So now I've got this overwhelming mess of a U-Bahn map to decipher. Though it's got words instead of icons so I like it better than the map of New Orleans in the first game. Wait I recognise the name 'Prinzregentenplatz'; that's what Gabriel was trying to say earlier when he read the newspaper! I'll go there first and see if I can find Leber.
But this time there's no dialogue options, as the cop can't speak a word of English and Gabriel can't speak German. Though there's an irritation in his voice that transcends language; this is clearly not the highlight of his day. Or maybe he's just sick of the music. Still, the cop tries talking slower and Gabriel starts to get the gist of what he's saying. Seems that we're out of luck as Leber isn't here (or perhaps just doesn't want to talk).
I suppose all I can do now is go down to the zoo to ask about their escaped wolves, though I've forgotten where Gabriel said it was. I'm sure someone said 'Lochham' at some point though so I'll go there.
Gabriel hasn't shown up yet but I've triggered a cutscene showing this guy going into the wolf pen and feeding them, so I think that's supposed to be a clue. Wait, is he casting a shadow on the background there? Whoa, I think I've found the only human being in this game with a soul.
I guess I need to get one of the wolves to come to the fence for adventure game reasons, but they're stubbornly ignoring Gabriel's attempts to lure them over. I can't even jingle the rabbit-foot keychain at them. I'd try using something else to grab their attention but I doubt an unfinished manuscript, a business card, an envelope of fur and a notepad he refuses to write any notes down in are going to catch their interest.
Fine, I give up.
It is letting me chat to him though, and this time I get actual dialogue choices! Well actually it's more like I can choose which order topics are brought up during the conversation, as eventually everything here is getting said. And there's an awkward pause after every exchange as Gabriel takes a few seconds to grin and nod his head before I get my dialogue options back. The developers hadn't quite figured out how to get conversations to flow.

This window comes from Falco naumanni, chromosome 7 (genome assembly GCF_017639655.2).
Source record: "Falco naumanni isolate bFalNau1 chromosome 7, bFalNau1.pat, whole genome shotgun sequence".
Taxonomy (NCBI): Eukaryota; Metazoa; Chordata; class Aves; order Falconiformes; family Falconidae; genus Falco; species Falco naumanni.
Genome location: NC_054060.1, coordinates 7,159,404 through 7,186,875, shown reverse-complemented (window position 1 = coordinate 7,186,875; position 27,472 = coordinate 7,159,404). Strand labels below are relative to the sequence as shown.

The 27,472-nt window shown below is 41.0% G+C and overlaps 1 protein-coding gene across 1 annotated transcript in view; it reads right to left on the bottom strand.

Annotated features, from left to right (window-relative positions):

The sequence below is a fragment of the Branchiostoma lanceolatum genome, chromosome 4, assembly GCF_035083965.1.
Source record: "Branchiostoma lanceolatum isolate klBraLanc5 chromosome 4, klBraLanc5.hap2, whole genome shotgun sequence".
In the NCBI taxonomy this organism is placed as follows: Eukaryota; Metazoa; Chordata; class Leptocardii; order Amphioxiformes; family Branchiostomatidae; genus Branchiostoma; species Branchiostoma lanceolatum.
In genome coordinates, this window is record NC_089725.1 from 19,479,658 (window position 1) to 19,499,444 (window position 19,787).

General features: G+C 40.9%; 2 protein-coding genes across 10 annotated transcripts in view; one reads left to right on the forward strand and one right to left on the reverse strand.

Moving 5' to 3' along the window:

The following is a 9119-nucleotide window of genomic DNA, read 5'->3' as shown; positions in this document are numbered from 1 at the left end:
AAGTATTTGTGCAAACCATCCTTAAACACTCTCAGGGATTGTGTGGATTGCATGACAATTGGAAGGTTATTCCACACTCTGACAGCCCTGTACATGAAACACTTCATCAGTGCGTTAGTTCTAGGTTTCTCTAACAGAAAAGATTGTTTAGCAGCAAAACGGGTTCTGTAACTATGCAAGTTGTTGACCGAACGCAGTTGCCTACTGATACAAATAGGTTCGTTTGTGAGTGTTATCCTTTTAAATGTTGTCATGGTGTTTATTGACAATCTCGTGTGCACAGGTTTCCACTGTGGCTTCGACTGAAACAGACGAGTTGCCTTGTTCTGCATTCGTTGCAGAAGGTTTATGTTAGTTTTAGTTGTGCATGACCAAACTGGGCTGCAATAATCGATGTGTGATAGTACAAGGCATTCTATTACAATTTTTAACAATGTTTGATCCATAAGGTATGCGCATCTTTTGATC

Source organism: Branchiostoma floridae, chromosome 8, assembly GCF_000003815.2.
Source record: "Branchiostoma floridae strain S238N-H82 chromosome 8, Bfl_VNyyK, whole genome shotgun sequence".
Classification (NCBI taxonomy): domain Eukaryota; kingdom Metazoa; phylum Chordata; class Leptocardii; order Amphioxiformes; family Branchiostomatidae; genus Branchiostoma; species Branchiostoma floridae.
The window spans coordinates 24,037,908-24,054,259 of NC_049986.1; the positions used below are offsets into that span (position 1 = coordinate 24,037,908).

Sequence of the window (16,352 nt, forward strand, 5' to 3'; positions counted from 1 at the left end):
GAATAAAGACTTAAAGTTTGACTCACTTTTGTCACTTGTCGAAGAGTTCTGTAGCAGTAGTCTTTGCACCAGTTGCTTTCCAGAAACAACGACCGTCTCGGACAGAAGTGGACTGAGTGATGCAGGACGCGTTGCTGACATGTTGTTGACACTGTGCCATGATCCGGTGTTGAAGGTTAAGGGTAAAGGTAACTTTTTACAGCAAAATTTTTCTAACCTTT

Nothing I said could convince him to let me go interrogate the wolves though, as he needs Doktor Klingmann's permission for that. But I did at least get a name from him and a new 'exit' to visit. Plus 4 extra points!
SOON, IN KLINGMANN'S OFFICE.
Well Klingmann's not going to let me in to see the wolves, but there's a walkie talkie on his desk so if I can trick him to leave the room for a second and pull off a perfect impersonation I think I'll be able to trick wolf food guy into letting me in.
In fact Gabriel actually told Klingmann that the conversation was being recorded on his little tape machine, which is a courtesy he doesn't generally show people. The game wanted to draw my attention to the tapes for some reason.... and now my attention's drifting down to that 'splice' button on the right.
Fortunately I don't have to keep sneaking into the office to test my constructed message on the walkie talkie as Gabriel knows when I've gotten it wrong. Like here I've forgotten to call him Herr Doktor Klingmann. He's really fond of his title.
Gabriel decided to stroke the wolf, despite wolf food guy's strong objections, and took the opportunity to pocket some of its fur, so I guess that's what this puzzle was all about.
Look at poor wolf #1, it doesn't know what's going on. Everyone's started running, should I be running? Why am I in this blue room full of strange people anyway?
Right, now I've got two envelopes full of wolf fur. Mission accomplished! Next step: figure out how this helps me.
This place is different to the rest of locations for three reason: